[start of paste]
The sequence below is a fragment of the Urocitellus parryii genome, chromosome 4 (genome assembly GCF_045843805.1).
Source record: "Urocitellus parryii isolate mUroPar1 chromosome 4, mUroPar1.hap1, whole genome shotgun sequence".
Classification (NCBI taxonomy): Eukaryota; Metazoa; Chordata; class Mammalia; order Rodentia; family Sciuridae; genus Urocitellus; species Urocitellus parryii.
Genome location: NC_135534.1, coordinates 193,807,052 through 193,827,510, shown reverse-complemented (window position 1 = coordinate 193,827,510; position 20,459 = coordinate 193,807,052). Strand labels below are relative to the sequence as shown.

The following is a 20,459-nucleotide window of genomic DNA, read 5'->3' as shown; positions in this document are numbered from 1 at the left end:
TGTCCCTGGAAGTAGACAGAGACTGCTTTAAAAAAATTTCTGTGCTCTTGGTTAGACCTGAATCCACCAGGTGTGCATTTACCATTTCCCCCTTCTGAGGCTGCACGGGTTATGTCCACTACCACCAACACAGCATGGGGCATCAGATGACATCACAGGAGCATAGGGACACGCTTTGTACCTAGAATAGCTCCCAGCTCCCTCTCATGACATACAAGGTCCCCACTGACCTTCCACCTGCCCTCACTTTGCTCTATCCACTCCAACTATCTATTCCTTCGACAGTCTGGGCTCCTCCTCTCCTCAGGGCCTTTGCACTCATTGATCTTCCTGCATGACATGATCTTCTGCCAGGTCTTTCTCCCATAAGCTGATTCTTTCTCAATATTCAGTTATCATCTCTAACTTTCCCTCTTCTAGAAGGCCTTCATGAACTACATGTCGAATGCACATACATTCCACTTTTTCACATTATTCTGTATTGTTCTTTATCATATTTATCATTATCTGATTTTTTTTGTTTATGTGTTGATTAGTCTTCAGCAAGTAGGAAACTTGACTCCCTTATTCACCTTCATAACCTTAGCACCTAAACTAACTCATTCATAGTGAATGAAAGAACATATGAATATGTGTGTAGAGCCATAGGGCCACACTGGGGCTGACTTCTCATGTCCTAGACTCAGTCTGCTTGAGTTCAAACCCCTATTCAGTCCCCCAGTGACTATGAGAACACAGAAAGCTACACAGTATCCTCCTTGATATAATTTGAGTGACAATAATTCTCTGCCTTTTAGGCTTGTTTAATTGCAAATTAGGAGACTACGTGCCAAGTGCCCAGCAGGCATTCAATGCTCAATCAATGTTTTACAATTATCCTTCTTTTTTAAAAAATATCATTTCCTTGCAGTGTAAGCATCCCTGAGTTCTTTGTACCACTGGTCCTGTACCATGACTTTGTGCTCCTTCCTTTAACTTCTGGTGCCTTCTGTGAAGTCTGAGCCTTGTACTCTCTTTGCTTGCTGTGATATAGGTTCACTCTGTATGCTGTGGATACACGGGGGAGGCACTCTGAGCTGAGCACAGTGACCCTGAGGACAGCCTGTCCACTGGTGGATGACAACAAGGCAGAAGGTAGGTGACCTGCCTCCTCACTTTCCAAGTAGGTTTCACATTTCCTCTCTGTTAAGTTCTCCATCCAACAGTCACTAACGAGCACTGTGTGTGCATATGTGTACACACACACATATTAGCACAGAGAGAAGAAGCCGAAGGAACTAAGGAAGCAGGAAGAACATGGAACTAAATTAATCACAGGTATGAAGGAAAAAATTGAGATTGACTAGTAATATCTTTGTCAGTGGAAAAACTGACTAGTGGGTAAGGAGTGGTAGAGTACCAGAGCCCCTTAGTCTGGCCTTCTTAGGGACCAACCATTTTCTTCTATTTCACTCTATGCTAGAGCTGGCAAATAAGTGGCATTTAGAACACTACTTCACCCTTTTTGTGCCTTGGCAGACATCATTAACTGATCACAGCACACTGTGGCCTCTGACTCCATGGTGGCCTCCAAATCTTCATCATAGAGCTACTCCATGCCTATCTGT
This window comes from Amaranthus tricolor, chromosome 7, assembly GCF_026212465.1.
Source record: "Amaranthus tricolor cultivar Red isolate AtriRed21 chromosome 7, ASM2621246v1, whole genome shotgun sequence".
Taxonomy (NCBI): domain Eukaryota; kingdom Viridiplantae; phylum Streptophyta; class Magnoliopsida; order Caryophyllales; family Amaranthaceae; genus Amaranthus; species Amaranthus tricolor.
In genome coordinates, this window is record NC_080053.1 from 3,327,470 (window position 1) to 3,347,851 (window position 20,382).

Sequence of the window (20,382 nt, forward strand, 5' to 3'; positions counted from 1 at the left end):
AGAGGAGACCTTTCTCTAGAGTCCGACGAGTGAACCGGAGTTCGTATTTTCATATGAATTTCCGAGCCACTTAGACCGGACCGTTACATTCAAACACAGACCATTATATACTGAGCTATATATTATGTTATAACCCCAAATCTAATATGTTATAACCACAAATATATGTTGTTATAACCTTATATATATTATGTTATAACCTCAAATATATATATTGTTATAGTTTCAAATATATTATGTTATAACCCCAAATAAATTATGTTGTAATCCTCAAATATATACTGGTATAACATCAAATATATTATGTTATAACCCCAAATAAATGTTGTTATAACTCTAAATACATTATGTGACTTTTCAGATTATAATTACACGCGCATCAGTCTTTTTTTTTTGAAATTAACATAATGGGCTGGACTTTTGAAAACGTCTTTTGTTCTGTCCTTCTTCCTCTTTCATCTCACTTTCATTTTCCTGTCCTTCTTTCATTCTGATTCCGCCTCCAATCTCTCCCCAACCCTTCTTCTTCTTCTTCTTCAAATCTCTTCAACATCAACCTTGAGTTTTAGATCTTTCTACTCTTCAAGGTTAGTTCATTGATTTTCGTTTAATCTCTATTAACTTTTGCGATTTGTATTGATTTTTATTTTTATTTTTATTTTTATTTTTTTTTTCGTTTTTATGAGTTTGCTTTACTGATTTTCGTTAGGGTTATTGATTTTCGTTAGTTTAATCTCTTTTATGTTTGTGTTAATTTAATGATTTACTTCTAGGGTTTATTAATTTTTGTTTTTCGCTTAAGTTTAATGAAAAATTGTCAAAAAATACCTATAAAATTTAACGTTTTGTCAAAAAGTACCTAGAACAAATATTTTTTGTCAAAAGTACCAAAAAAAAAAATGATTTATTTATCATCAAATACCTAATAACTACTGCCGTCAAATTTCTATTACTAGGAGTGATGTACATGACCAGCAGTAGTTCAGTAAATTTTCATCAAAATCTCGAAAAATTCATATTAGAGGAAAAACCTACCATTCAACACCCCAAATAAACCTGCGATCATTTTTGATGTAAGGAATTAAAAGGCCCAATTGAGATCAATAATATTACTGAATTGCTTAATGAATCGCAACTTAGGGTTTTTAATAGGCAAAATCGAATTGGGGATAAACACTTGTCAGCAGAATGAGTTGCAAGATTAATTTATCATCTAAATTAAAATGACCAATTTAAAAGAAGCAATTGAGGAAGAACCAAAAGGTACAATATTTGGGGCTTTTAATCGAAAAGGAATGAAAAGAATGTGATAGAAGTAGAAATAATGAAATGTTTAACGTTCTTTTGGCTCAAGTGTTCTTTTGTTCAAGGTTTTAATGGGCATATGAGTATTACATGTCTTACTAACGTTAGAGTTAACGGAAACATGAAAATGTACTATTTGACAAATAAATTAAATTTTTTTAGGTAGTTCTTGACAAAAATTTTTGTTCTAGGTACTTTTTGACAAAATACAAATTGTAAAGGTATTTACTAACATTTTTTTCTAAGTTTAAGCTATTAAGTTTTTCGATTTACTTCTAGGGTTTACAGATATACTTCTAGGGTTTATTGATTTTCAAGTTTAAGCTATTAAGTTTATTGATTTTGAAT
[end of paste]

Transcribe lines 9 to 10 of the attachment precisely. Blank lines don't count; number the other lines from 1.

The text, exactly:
Taxonomy (NCBI): domain Eukaryota; kingdom Viridiplantae; phylum Streptophyta; class Magnoliopsida; order Caryophyllales; family Amaranthaceae; genus Amaranthus; species Amaranthus tricolor.
In genome coordinates, this window is record NC_080053.1 from 3,327,470 (window position 1) to 3,347,851 (window position 20,382).